The 22nd International AIDS Conference drew HIV/AIDS experts from around the world, including researchers from Harvard T.H. Chan School of Public Health, who presented new findings on topics including the risks of a new AIDS drug, “test-and-treat” campaigns in Africa, U.S. funding to fight HIV/AIDS, and countries that criminalize HIV infection.
The conference was held July 23-27, 2018 in Amsterdam and a number of media outlets covered the findings.
Rebecca Zash, research fellow in the Department of Immunology and Infectious Diseases, reported that a new HIV drug, dolutegravir, was found to be seven times more likely to produce neural tube defects—severe defects of the spine and skull that can happen early in pregnancy—in babies whose mothers took the drug at the time they conceived than in mothers who didn’t take the drug, according to a July 24, 2018 Telegraph article. Zash, lead author of the study, said the findings “really highlighted a need for better access to contraception, better patient-centered care in areas with high HIV prevalence and better systems to study the safety of antiretrovirals in pregnancy.”
Joseph Makhema, chief executive officer of the Botswana Harvard AIDS Institute Partnership, discussed findings from the Ya Tsie Botswana Prevention Project, the first study to show that combined interventions can impact HIV incidence. The “test-and-treat” trial was conducted from 2013 to 2018 and involved people from 30 rural and semi-urban communities in Botswana. Among a randomized group of participants who received a slate of HIV prevention interventions—such as home-based HIV testing and text reminders about care and treatment—there were high levels of HIV diagnosis and viral suppression, Makhema said in a July 25, 2018 NAM article.
The impact of funds from PEPFAR, the President’s Emergency Plan for AIDS Relief, on mothers and babies in Kenya was the focus of another paper released at the conference. PEPFAR is a multi-billion dollar U.S. program to combat HIV and AIDS, begun by President George W. Bush, that the Trump administration is considering cutting. The study found that, in provinces in Kenya with the most PEPFAR funding, infant mortality was 30% lower than provinces with the least PEPFAR money, and tens of thousands of babies were born HIV-free even though their mothers carried the virus. Co-author Donna Spiegelman, a professor of biostatistics at Yale who conducted the work while at Harvard Chan School, said in a July 25, 2018 NPR article that researchers are “happy to contribute to showing that in this particular case it seems as if the investment was well worth it.”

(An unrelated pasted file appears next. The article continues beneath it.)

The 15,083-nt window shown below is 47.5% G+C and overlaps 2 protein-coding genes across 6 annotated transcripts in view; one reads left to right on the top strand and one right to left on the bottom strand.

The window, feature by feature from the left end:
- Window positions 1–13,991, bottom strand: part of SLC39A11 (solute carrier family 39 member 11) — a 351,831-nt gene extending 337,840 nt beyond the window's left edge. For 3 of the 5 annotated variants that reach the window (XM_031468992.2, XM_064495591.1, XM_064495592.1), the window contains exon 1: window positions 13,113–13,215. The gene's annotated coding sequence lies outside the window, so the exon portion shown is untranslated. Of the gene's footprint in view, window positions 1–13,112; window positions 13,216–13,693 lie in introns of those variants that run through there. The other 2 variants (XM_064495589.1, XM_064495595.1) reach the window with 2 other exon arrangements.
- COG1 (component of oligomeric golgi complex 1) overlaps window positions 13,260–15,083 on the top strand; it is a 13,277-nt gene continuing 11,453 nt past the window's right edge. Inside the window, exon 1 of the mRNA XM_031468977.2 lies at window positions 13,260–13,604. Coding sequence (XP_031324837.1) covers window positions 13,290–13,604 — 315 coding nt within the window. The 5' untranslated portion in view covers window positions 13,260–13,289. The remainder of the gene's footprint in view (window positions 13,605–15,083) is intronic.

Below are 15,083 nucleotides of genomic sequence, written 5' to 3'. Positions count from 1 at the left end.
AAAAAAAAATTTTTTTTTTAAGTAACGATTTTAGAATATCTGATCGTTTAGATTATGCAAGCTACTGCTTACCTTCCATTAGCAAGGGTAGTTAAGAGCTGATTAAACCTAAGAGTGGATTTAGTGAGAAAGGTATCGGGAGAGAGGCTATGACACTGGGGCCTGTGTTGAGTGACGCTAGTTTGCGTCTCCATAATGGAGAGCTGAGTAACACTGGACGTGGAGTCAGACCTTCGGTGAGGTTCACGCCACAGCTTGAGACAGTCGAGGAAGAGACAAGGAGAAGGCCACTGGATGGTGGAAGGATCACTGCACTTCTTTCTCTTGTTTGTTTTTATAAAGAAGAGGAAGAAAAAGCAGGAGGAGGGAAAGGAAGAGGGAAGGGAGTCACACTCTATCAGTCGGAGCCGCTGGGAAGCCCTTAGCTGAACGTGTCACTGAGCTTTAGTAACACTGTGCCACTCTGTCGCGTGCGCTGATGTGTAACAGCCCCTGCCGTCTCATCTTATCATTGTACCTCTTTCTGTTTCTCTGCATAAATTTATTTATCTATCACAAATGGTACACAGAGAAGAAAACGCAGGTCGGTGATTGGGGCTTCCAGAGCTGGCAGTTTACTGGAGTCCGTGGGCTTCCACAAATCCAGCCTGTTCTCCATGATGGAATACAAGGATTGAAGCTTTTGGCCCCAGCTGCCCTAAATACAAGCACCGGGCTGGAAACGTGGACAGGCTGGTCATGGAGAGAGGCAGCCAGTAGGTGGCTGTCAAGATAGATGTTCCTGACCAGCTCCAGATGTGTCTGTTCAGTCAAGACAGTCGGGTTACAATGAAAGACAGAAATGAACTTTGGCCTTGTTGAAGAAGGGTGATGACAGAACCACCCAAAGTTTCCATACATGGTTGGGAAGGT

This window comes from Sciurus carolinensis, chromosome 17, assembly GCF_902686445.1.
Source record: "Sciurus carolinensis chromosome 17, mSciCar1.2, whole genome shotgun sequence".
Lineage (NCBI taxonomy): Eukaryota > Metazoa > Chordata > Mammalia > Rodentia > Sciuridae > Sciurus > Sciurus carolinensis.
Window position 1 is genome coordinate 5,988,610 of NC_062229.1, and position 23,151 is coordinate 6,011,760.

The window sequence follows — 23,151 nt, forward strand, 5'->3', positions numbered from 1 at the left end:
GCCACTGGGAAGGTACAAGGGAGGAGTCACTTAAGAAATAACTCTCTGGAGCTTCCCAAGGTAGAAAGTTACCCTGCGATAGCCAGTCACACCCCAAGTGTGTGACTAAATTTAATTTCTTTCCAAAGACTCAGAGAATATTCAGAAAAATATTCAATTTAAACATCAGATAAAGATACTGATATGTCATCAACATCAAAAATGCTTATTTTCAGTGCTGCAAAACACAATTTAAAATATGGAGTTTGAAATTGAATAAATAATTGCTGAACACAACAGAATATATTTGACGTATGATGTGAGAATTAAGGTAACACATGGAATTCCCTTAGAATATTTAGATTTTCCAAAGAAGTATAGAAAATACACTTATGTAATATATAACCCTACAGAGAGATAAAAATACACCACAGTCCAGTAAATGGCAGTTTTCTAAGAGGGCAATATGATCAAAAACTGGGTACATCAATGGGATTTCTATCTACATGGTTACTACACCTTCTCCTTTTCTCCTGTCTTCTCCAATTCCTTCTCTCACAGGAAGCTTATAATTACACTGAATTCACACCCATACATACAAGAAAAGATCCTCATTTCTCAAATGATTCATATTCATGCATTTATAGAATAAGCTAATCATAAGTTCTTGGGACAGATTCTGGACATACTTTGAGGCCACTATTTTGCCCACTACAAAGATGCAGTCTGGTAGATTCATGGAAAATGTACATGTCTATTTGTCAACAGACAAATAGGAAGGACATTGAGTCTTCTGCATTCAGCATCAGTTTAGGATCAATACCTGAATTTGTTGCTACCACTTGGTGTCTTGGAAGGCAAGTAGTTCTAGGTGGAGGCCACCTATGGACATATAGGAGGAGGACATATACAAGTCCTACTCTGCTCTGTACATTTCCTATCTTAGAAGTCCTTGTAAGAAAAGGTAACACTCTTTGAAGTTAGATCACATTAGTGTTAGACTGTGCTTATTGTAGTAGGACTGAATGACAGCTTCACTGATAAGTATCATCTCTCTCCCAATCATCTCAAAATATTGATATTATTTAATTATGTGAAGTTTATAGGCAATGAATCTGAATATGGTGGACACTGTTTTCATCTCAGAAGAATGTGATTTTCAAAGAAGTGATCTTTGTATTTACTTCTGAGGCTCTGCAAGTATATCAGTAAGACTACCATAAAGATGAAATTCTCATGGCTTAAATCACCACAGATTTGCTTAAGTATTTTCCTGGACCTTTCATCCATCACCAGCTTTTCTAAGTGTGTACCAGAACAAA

In another paper released at the conference, simultaneously published in the Journal of the International AIDS Society, scientists and doctors from around the globe said that laws in at least 68 countries that criminalize HIV infection are making the epidemic worse. An accompanying viewpoint article in the journal, co-authored by Kenneth Mayer, professor in the Department of Global Health and Population, contended that limited understanding of HIV science leads to stigma and miscarriages of justice and undermines efforts to fight the epidemic, according to a July 26, 2018 MedPage Today article.
Gloria Mayondi, study coordinator, Botswana Harvard AIDS Institute Partnership, Shahin Lockman, associate professor in the Department of Immunology and Infectious Diseases, and Kunjal Patel, senior research scientist in the Department of Epidemiology, also presented at the conference.
Others from Harvard Chan who contributed to research presented at the conference included Kathleen Wirth, Molly Pretorious Holme, Kathleen Powis, Scott Dryden-Peterson, Vladimir Novitsky, Roger Shapiro, Victor De Gruttola, Quanhong Lei, Rui Wang, Eric Tchetgen Tchetgen, and Max Essex.
Read the Telegraph article: Groundbreaking new HIV drug linked to higher risk of birth defects
Read the NAM article: Test and treat studies show high rates of HIV diagnosis, viral suppression
Read the NPR article: Praise For The Global HIV Program That Trump Wants To Cut
Read the MedPage Today article: HIV Criminalization Called Ineffective and Unjust